Lots of adults don’t have any nap time, or we might think of it as a luxury. That might apply on us, but that definitely doesn’t apply on our babies. Napping is very important for baby’s development, learning, immunity, mood and not being over tired. If your baby is having the needed amount of naps, he will be sleeping better at night and you as a result will be a happier rested parent.
Many books and articles suggest following a fixed schedule for your children’s day (waking up, feeding, napping and sleeping). Unfortunately, that never worked for me. It is hard to stay on schedule all the time if you are planning to go out and perform other activities. Others can easily and successfully keep their children on a fixed schedule. Not all children are the same, and their naps might vary. But, mostly this is what I found best and recommend. As a newborn your baby will be sleeping most of the day, with time and as your child grows the number of naps needed will be less. I never had a fixed schedule for my baby, but he always gives me signs that he needs to have his nap such as yawning, rubbing eyes or ears, fatigue and crankiness.
Newborns Nap (0-3 months):
At this stage your baby will have the greatest number of naps in his entire life. Newborns mostly will be having four to five naps a day that will last from one to three hours. Some of them sleep 30 minutes then wake up for a feed or a diaper change then might sleep for another three hours. At this stage they just sleep, wake up, feed and repeat it all over again.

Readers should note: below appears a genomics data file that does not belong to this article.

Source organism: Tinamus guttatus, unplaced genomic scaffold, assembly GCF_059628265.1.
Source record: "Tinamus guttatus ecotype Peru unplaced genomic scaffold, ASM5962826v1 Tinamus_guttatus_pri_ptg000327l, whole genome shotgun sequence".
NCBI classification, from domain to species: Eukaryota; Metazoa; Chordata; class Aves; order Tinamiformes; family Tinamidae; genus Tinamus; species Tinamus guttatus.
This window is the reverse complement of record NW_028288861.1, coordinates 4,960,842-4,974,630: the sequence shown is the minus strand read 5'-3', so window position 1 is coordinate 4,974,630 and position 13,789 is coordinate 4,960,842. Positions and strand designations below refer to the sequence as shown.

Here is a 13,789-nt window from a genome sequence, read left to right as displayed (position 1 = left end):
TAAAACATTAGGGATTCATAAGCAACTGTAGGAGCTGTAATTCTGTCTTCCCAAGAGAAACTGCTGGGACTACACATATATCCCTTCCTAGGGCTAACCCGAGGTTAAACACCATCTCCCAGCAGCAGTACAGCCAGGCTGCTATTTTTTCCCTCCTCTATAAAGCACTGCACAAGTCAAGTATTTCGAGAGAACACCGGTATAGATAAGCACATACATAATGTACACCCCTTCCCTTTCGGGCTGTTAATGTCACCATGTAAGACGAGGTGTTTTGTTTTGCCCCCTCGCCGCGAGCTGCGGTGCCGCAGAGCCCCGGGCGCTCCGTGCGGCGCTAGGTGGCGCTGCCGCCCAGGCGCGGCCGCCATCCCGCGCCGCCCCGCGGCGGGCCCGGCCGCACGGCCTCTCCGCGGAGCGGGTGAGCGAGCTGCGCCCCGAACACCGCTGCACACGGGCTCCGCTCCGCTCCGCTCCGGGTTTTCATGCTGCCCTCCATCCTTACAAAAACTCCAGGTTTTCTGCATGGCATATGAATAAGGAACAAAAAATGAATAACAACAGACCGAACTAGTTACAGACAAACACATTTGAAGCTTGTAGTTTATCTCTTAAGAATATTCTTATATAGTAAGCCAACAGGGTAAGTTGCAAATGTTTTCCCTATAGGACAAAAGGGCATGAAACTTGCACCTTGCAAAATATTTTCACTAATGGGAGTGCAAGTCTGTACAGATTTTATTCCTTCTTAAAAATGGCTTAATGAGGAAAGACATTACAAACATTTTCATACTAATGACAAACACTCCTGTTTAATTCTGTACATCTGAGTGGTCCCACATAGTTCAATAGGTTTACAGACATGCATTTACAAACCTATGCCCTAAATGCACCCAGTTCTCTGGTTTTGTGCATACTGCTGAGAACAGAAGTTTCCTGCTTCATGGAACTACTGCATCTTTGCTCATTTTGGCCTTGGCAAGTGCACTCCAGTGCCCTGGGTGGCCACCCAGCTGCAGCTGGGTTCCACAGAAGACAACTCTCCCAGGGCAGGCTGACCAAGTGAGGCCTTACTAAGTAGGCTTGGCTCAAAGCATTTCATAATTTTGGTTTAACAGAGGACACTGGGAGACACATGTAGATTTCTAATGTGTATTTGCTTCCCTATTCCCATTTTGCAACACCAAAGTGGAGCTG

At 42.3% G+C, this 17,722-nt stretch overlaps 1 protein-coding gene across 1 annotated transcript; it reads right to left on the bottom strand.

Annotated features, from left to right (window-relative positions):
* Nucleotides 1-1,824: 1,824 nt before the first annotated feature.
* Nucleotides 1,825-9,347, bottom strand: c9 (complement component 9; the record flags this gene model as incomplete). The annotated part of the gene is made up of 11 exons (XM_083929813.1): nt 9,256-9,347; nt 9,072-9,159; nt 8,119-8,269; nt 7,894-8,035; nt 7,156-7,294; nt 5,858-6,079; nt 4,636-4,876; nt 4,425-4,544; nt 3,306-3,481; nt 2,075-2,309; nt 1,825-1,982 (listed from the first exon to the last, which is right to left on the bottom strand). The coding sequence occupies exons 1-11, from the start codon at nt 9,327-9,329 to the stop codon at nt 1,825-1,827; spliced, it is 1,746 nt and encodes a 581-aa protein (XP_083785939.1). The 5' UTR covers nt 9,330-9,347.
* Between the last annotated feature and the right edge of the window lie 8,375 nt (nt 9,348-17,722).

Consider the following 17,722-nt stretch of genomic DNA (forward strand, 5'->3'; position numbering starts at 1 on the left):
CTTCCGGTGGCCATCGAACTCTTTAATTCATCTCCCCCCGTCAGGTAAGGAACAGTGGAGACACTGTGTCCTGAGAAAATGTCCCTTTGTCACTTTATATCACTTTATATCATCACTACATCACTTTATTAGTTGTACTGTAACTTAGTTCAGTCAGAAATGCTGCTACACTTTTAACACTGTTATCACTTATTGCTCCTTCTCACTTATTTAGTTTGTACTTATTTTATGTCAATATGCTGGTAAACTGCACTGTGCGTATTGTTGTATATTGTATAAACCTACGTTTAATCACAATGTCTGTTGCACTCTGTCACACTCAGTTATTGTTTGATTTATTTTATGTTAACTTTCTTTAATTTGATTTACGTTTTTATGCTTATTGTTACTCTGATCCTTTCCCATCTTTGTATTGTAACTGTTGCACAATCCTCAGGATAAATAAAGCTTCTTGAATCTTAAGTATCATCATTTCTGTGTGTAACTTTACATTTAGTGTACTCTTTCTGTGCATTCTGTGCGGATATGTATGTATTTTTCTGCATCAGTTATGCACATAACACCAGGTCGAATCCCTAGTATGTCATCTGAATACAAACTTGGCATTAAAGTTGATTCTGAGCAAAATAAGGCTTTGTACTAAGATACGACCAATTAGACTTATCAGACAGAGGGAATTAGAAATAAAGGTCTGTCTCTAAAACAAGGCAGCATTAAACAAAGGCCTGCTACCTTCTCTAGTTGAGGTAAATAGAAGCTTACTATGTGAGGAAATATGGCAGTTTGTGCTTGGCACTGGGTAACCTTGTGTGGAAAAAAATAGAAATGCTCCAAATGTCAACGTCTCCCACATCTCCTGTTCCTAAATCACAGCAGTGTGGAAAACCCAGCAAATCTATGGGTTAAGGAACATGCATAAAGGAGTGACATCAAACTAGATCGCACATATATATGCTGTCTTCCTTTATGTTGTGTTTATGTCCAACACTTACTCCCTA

Infants Nap (3-6 months):
Children at this age will need around three naps which may last to one and a half hour. At this age they start to become more interactive with the world around them. So, there naps become less and their wake up time more.
Infants Nap (6-14 months):
Infants start reducing the number of their naps at this stage to reach two naps which may last to two hours. Some babies still have a third catnap at this age, others don’t. And also this may vary from one day to another. Sometimes they sleep more at night so there nap time is less and of course vice versa.
Toddlers Nap (15 months – 3 years):
Your child will make a transition to one nap a day and it will be enough for him and its duration can take up to three hours.
Don’t worry about transitioning your baby to a certain number of naps as he grows, that will happen naturally and he will be having the number of naps that keeps him alert and happy when he is ready to do it. In the transition phase, you may notice that your child’s bed time has been affected. With time his body will adjust with the new change.
Wish all your babies more naps and more rested nights. So, you can have more time to rest:)
Share with us how does your child nap, what problems face you and how did you handle them.